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Other titles in the Blacks in the Diaspora series:
African American Women in the Struggle for the Vote, 1850-1920 (Blacks in the Diaspora)by Rosalyn Terborg-penn
Synopses & Reviews
"Rarely has a short book accomplished so much as Terborg-Penn's seminal work. With the utmost attention to detail Terborg-Penn examines the contributions of black suffragist stalwarts... It undoubtedly will become the definitive work on African American women's involvement in the mainstream woman suffrage movement and specifically on black women's struggle for the vote." --Choice
"... this is a well-written overview of a crucial aspect of African American history that would be ideal for the college classroom." --Journal of American History
"... not only a major contribution to suffrage history... but also a powerful indictment of white suffrage activists who were able to see beyond the sexism but not the racism of their society." --Journal of Southern History
"This groundbreaking volume provides a theoretical and practical framework for new paradigms in African American women's history.... All Black politicians should read and discuss this unique and brilliant book. Many lessons can be learned." --Philadelphia New Observer
This comprehensive look at the African American women who fought for the right to vote analyzes the women's own stories and examines why they joined and how they participated in the U.S. women's suffrage movement. Terborg-Penn shows how every political and racial effort to keep African American women disfranchised met with their active resistance until black women finally achieved full citizenship.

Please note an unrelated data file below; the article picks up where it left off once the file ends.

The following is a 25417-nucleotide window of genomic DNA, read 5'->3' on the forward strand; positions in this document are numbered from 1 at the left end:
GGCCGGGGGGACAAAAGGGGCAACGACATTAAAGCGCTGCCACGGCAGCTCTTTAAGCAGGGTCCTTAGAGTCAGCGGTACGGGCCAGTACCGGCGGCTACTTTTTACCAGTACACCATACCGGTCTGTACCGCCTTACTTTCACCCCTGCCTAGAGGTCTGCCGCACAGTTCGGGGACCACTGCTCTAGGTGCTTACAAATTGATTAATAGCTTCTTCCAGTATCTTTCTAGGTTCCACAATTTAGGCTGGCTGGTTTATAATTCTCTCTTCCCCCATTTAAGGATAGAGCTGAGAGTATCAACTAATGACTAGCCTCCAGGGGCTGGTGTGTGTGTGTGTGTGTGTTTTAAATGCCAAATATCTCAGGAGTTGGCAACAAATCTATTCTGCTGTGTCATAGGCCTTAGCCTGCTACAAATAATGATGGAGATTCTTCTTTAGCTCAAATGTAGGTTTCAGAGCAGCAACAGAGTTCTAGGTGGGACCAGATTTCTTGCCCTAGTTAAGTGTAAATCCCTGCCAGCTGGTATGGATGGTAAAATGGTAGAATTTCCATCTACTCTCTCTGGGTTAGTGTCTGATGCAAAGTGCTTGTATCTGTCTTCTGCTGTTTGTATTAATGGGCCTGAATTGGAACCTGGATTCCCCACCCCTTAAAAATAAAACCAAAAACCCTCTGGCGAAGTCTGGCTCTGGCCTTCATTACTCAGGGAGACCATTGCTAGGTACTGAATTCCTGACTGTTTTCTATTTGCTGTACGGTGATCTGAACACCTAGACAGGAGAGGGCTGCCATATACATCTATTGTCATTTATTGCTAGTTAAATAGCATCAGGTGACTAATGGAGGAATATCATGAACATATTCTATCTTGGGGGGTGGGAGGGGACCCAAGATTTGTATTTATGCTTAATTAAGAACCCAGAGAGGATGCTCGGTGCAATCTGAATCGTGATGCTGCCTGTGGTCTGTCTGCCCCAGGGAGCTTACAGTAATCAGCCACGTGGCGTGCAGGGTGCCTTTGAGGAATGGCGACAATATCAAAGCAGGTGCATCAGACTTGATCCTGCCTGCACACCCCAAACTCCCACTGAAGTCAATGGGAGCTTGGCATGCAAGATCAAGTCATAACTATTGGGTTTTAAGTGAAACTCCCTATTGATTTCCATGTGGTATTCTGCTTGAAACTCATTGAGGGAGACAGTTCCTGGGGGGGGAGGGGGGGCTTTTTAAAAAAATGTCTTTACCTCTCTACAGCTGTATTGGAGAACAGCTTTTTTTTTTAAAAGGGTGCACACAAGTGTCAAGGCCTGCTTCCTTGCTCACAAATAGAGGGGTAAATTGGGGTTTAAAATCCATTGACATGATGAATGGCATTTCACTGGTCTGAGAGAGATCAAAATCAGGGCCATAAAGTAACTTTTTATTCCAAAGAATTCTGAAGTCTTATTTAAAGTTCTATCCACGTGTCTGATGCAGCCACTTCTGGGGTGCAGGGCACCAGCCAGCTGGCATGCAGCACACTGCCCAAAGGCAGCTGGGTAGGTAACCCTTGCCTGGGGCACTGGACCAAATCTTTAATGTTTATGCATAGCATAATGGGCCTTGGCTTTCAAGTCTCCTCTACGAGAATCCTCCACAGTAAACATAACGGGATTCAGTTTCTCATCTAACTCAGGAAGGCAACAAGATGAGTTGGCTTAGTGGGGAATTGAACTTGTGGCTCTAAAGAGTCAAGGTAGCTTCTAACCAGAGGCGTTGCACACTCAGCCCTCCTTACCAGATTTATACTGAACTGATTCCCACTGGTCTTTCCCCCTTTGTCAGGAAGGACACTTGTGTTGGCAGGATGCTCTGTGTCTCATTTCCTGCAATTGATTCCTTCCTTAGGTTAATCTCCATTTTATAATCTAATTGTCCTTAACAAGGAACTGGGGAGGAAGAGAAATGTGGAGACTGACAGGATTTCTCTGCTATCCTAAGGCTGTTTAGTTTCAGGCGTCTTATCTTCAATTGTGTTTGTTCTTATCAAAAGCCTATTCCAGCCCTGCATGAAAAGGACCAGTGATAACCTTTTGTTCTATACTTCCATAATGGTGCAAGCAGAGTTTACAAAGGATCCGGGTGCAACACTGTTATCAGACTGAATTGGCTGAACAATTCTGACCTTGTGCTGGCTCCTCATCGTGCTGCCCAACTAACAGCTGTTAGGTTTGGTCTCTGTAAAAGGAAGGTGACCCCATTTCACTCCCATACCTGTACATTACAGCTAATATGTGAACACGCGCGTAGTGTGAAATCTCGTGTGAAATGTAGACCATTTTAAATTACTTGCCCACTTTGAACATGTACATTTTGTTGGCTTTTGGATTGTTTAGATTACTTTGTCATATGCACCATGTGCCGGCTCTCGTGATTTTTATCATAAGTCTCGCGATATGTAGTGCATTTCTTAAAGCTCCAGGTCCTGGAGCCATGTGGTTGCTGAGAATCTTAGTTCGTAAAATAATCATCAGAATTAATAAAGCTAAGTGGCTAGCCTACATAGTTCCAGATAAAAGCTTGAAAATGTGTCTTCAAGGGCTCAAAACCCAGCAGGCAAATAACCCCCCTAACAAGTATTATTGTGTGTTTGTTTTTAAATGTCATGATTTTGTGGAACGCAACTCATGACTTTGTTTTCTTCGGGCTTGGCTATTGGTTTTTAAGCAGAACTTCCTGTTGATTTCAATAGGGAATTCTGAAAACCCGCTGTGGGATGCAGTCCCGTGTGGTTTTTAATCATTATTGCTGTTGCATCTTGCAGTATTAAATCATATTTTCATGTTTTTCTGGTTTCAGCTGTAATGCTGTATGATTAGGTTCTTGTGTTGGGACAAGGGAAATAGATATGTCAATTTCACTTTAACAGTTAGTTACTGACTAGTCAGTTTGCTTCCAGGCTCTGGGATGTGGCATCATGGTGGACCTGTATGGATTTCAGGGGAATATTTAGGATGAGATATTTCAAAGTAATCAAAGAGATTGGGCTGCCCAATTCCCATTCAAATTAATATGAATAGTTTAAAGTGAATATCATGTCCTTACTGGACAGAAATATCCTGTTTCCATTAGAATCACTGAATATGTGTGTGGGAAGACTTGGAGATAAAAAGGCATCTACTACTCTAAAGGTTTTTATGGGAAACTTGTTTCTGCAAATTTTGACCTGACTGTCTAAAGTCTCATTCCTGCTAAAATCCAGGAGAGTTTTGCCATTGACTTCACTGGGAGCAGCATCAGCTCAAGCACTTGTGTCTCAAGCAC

Drawing from original documents, Rosalyn Terborg-Penn constructs a comprehensive portrait of the African American women who fought for the right to vote. She analyzes the women's own stories of why they joined and how they participated in the U.S. women's suffrage movement. Not all African American women suffragists were from elite circles. Terborg-Penn finds working-class and professional women from across the nation participating in the movement. Some employed radical, others conservative means to gain the right to vote. But Black women were unified in working to use the ballot to improve both their own status and the lives of Black people in their communities.
About the Author
Rosalyn Terborg-Penn is Professor and Coordinator of Graduate Programs in History at Morgan State University in Baltimore. A founder of the Association of Black Women Historians, she is a co-editor of Black Women in America: An Historical Encyclopedia, The Afro-American Woman: Struggles and Images, and Women in Africa and the African Diaspora: A Reader.
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History and Social Science » African American Studies » General